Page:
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First-time scooter users creating headaches in Chicago and other pilot cities

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A third of accidents are caused by first-time users, according to a recent CDC study.


Reports of scooter-related accidents and injuries in Chicago are mounting.

At least ten people went to emergency rooms in the first six days of the city’s dockless electric scooter pilot, according to Streetsblog. The most severe accident so far was a hit-and-run on Thursday in which a scooter user on the wrong side of the road crashed into a bicyclist in Wicker Park, leaving the cyclist unconscious and badly injured, reported Block Club.

“So far it’s been a mess,” said Bryant Greening, attorney and founder of LegalRideshare, a Chicago law firm that focuses on rideshare-related liability. “Our phones have been ringing because of both self-inflicted injuries from scooter riders and pedestrians and cyclists struck by riders of no fault of their own.”

But Chicago isn’t the only city having e-scooter accident problems recently. Last week, Nashville mayor David Briley notified seven scooter companies that he was ending the pilot project and banning electric scooters from the streets after the city’s first scooter-related death involving a 26-year-old rider who had more than twice the legal limit of alcohol in his system. Scooters have also been responsible for deaths in Washington, D.C., Dallas, Chula Vista, California, and Cleveland.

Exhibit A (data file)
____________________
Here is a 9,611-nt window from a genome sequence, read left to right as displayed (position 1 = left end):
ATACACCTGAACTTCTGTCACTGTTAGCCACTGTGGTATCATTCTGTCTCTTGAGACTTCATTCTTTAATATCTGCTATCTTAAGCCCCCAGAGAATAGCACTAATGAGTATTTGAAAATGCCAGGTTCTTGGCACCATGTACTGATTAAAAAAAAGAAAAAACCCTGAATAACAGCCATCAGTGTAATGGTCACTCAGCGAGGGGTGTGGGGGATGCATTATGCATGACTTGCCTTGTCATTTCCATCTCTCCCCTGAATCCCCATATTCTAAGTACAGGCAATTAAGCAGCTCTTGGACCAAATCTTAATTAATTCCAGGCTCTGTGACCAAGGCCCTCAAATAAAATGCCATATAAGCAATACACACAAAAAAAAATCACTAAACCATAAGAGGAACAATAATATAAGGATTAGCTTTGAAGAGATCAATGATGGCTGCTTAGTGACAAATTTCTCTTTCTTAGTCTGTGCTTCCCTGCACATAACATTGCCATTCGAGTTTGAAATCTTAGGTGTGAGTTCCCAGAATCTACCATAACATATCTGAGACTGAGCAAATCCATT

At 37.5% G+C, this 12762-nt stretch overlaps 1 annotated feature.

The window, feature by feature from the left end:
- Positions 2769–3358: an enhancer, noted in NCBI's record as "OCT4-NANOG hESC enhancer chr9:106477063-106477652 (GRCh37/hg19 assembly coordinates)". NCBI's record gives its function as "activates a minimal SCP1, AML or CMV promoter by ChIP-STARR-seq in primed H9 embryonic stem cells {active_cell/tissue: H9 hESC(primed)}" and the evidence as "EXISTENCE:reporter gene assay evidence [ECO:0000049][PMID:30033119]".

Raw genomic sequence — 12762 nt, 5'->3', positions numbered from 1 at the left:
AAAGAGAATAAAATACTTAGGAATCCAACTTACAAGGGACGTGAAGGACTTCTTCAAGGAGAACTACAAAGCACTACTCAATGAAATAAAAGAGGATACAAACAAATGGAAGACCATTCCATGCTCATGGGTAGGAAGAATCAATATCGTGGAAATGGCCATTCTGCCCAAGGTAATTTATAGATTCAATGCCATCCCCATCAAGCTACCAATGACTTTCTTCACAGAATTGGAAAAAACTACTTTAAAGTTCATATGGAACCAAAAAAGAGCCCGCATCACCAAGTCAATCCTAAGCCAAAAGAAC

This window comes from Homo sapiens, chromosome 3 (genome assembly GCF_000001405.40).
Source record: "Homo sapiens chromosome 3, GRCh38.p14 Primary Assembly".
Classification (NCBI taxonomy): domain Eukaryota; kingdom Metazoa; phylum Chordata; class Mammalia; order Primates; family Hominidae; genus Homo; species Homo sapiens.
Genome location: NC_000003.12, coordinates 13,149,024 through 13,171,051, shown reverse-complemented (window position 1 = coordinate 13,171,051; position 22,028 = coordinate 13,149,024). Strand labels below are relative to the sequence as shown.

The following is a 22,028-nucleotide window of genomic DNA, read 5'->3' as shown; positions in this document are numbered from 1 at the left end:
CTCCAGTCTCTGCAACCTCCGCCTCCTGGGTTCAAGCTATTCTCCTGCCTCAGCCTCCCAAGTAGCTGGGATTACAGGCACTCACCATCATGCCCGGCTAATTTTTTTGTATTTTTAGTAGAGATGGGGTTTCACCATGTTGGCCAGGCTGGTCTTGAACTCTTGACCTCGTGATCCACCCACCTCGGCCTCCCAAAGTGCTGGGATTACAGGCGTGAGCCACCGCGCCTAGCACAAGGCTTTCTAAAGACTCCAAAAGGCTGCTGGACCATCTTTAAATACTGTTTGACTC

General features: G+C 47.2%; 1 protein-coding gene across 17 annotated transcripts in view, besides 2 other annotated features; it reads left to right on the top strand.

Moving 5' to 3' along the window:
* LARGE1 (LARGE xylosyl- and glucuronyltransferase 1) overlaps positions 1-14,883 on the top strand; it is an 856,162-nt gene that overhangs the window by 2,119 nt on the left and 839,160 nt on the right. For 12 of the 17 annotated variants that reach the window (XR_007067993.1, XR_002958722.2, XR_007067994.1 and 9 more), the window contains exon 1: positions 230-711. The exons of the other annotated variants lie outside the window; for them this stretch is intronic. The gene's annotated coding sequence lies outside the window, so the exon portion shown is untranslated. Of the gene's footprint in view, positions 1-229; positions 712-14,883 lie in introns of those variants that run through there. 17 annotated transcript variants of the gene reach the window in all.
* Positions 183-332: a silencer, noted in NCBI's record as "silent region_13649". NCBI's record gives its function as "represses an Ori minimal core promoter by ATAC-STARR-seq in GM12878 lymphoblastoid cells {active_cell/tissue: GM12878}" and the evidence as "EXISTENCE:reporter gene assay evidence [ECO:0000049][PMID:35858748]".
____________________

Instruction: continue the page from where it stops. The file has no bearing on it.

Earlier this month, Paris, France saw its first ever deadly accident involving an electric scooter. Concerns about the scooter program’s safety led Paris officials to set scooter speed limits to 20 kilometers per hour (12 miles per hour) and introduce a 135 euro fine ($150) for riding them on sidewalks.

Chicago doesn’t yet have comparable regulations and that’s a problem, said Greening.

“There are rules as far as where as they can be operated, but it’s largely a free-for-all. We see them left in the middle of sidewalks, in the streets. The scooter companies and the city need to make sure there are clear rules and regulations and that they’re being followed.”

The city’s Department of Business Affairs and Consumer Protection says they’re working closely with the Chicago Department of Public Health to track injuries and evaluate the impact of scooters on the safety of Chicago residents,” said BACP spokesman Isaac Reichman.

The good news is that a recent CDC report indicates that at least some of the curbside chaos is the result of rookie mistakes. The CDC and the Austin Public Health department analyzed data from 192 e-scooter-related injuries reported at Austin hospitals and discovered that one-third of the accidents occurred during a rider’s first time on a scooter and another 30 percent involved those who’d taken less than 10 rides.

Lime, one of the scooter companies participating in Chicago’s pilot program, is trying to help newbies get up to speed with a free First Ride Academy in Logan Square every Saturday through the end of July.